What is sacro-colpopexy?
Sacro-colpopexy is a surgical procedure in which mesh is used to suspend the uterus / the vaginal vault to the sacrum. The procedure is performed through an abdominal incision or via keyhole (minimally invasive surgery_ - this is called Laparoscopic sacro-colpopexy.
How does sacro-colpopexy work?
The vaginal vault prolapses as a result of damage to the connective tissue system which suspends the vagina to the pelvic floor muscles and bony landmarks. Using soft mesh materials sutured to the vaginal wall and attached to the sacrum, the vagina is re-positioned back over the top of the pelvic floor muscles and prevented from sliding out by the newly formed meshwork.
What are the surgical alternatives to laparoscopic sacro-colpopexy?
There are many different types of operations for treatment of pelvic organ prolapse. The choice of surgery generally depends on:
- the severity of the prolapse (generally graded from I to IV)
- the patient's general health
- past surgeries, in particular past repair surgeries
- the training and experience of the surgeon
- evidence from the literature -outcomes, success, failure, complications
In general, surgeons select surgical procedures for repair of pelvic organ prolapse based on:
- Route of surgery: vaginal, laparoscopic, abdominal
- Materials used in repair: patient's native tissue (traditional colporrhaphies), bio-degradable grafts (porcine, bovine, cadaver), synthetic mesh (prolene, nylon)
- Sites of suture / graft / mesh attachment: sacrospinous ligament, arcus tendineus, sacrum
This means there are many different alternatives to choose from. You need to consult and obtain a thorough understanding from your surgeon as to how, what and why you are recommended to undergo any particular type of operation, and the choice of materials to be used in the repair.
How does laparoscopic sacro-colpopexy compare with other surgical alternatives?
Evidence from clinical research indicates that sacro-colpopexy is at present the most successful operations for long-term cure of vault prolapse. At CARE, we have seen success ldefined as long-term cure consistently > 98%.
Nevertheless, it is important to recognise that prolapse occurs as a result of degradation of pelvic floor support tissues. Therefore, there is no procedure that can offer guaranteed success 100% of the time.
What types of pelvic organ prolapse are laparoscopic sacro-colpopexy suitable for?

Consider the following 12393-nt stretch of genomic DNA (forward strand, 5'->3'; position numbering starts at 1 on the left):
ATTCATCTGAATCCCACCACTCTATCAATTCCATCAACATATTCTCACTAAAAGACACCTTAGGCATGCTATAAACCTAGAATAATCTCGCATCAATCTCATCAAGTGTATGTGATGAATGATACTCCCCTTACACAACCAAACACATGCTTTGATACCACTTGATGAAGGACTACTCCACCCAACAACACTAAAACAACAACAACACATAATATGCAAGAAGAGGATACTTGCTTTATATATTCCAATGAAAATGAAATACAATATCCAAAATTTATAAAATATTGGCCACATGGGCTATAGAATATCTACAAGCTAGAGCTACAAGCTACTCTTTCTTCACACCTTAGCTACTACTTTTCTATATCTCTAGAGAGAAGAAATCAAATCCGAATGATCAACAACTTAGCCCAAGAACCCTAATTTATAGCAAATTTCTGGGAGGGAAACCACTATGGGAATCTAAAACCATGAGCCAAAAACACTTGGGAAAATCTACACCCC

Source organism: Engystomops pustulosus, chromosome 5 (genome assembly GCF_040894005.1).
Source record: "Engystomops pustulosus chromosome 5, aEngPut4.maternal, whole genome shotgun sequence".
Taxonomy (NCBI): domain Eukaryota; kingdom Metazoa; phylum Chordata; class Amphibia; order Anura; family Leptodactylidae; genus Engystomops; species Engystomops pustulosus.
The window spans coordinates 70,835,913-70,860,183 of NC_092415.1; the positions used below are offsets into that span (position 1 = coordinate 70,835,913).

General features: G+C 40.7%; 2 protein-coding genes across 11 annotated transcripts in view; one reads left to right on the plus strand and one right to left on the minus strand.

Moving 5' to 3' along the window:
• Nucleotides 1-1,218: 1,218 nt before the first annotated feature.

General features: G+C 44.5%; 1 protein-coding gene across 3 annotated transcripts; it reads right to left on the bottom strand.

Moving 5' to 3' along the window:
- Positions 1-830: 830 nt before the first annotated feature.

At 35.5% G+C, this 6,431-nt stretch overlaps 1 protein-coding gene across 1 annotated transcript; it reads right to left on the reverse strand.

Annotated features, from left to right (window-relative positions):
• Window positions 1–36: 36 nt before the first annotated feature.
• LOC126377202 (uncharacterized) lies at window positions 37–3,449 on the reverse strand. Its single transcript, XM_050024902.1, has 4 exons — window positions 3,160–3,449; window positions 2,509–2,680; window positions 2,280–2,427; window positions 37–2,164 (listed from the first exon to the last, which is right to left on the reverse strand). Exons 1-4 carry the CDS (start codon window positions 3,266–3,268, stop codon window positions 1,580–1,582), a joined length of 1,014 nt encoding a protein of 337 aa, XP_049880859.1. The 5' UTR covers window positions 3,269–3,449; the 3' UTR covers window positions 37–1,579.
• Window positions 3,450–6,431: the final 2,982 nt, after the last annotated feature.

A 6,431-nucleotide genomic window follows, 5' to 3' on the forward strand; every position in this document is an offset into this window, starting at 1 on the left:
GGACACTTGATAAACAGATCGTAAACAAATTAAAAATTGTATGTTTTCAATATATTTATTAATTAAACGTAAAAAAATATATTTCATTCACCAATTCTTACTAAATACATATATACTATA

Laparoscopic sacro-colpopexy is suitable for correction of uterine and post-hysterectomy vault prolapse. Cystocoele (prolapsed bladder) and rectocoele (prolapsed rectum) may also be reduced as these organs are attached to the vault support.
What are the benefits of laparoscopic sacro-colpopexy?
The benefits of laparoscopic sacro-colpopexy include those seen in laparoscopic pelvic floor repair - high success rates (over 90%), good anatomical restoration, little post-operative pain, reduced risk of painful vaginal scars and avoidance of vaginal strictures.
What are the risks of laparoscopic sacro-colpopexy?
Risks associated with laparoscopic sacro-colpopexy are generally uncommon. These can broadly be divided into:
- Risks associated anaesthesia
- Risks associated with the route of surgery - where laparoscopic route is chosen, the risks include blood vessel damage (abdominal wall, internal pelvic vessels), port site hernia
- Risks to structures / organs adjacent to the pelvic organ prolapse: bladder, bowel, blood vessels and nerves of the pelvis, fistula
- Risks associated with the material (s) used for repair: painful scar tissues, strictures / stenosis, graft or mesh complications (extrusion, inflammation, infection) with possible consequence of recurrent vaginal discharge, painful intercourse that may necessitate the use of antibiotics, mesh trimming and rarely removal. The incidence of mesh complications is estimated to occur in 3 to 10% of cases in which synthetic mesh is used.
Research evidence from CARE, reported in the literature, suggests that sex and age (premenopause) are risk factors for synthetic mesh exposure / erosion.
Is laparoscopic sacro-colpopexy right for me?
As every individual patient has different types of pelvic floor defects, different tissue quality, different health status, and different expectations, you should consult with your specialist to determine if laparoscopic sacro-colpopexy is right for you.
What is CARE experience in prolapse surgery?
Professor Lam and his team specialize in the management of pelvic organ prolapse. Over the last 20 years, he has treated thousands of women, many of whom have been referred by their family physicians or gynaecologists due to the complexity of their problems or previous unsuccessful surgical repairs. Professor Lam has lectured, taught and demonstrated laparoscopic and vaginal surgeries for pelvic organ prolapse at many national and international meetings. He has extensive experience with native tissue, graft and synthetic mesh repairs.